Carpinteria area

Florence Sanchez

First of all, I'm going to say I blew it. I'm pretty sure I had a Yellow-throated Vireo in the tams near City Hall this morning, but I didn't realize it in time to confirm my suspicion.  I first saw the bird in a small mixed flock about half-way down the row on the driving range side.  I mostly saw it from below--yellow head and breast, strong wing bars on blackish wings, slightly larger and bulkier than the warblers it was with, actively feeding.  My initial call was Western Tanager.  The flock moved on and so did I, but something was not right.  The bird had a white lower chest, belly and undertail coverts.  I retraced my steps and got another quick look at it, this time picking up what seemed to be some sort of pattern on the head or face, not plain yellow.  Then it disappeared in the vegetation and another half hour of searching did not turn it up nor the rest of the flock it was with.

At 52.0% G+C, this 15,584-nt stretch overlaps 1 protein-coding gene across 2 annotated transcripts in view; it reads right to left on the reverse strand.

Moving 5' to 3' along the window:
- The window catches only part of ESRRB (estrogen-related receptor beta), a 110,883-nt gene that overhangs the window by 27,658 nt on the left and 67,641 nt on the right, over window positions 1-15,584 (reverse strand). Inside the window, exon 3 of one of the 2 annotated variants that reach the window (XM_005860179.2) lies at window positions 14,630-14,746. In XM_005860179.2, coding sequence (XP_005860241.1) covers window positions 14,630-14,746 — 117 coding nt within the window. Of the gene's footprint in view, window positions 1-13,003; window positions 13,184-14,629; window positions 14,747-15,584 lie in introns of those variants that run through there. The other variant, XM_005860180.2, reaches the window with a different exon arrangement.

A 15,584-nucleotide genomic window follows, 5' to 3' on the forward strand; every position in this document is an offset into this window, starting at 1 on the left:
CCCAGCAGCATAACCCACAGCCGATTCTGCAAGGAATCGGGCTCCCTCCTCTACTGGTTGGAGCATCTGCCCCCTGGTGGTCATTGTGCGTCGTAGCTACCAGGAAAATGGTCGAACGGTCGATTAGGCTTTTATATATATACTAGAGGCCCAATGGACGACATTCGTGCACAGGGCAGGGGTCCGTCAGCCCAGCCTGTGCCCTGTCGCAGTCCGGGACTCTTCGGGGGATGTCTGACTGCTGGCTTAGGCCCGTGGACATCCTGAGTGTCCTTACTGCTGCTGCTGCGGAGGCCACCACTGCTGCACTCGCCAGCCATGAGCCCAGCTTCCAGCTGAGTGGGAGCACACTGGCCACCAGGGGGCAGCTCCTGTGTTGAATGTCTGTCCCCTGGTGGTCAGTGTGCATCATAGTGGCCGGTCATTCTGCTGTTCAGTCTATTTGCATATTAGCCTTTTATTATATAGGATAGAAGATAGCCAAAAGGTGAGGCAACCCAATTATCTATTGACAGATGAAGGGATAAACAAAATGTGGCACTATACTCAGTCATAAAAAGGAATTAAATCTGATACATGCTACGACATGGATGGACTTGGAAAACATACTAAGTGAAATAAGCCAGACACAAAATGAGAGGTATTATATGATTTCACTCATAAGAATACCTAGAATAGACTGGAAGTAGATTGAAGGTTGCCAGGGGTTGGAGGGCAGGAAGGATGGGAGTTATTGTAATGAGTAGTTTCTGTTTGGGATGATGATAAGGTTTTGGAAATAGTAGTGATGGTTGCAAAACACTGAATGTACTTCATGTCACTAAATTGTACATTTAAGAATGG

I checked some materials when I got home, all of which seem to confirm my hunch that the bird in question was a Yellow-throated Vireo.  But I'd need to see it again clearly to be sure.  If anyone birds this area tomorrow, I suggest keeping your eyes peeled for it.

Other warblers seen at this location today were Wilson's (1) Yellow-rumps (2), Orange Crowned (1), Yellow (1), Townsend's (1) and Common Yellowthroat (1).  I also found a Sapsucker in the tams that looked like a Red-breasted X Red-naped hybrid.

I walked along Carpinteria Creek from Sixth Street to Eighth Street and spent some time on the bridge.  Not a lot happening here--one each Orange-crowned, Wilson's and Townsend's Warbler.  The birds of interest were a small group of loudly calling RED-BREASTED Nuthatches in the big pine by  the Creekwood Condominiums entrance at the end of Eight Street.  It's shaping up to be a good winter for them.

Florence Sanchez

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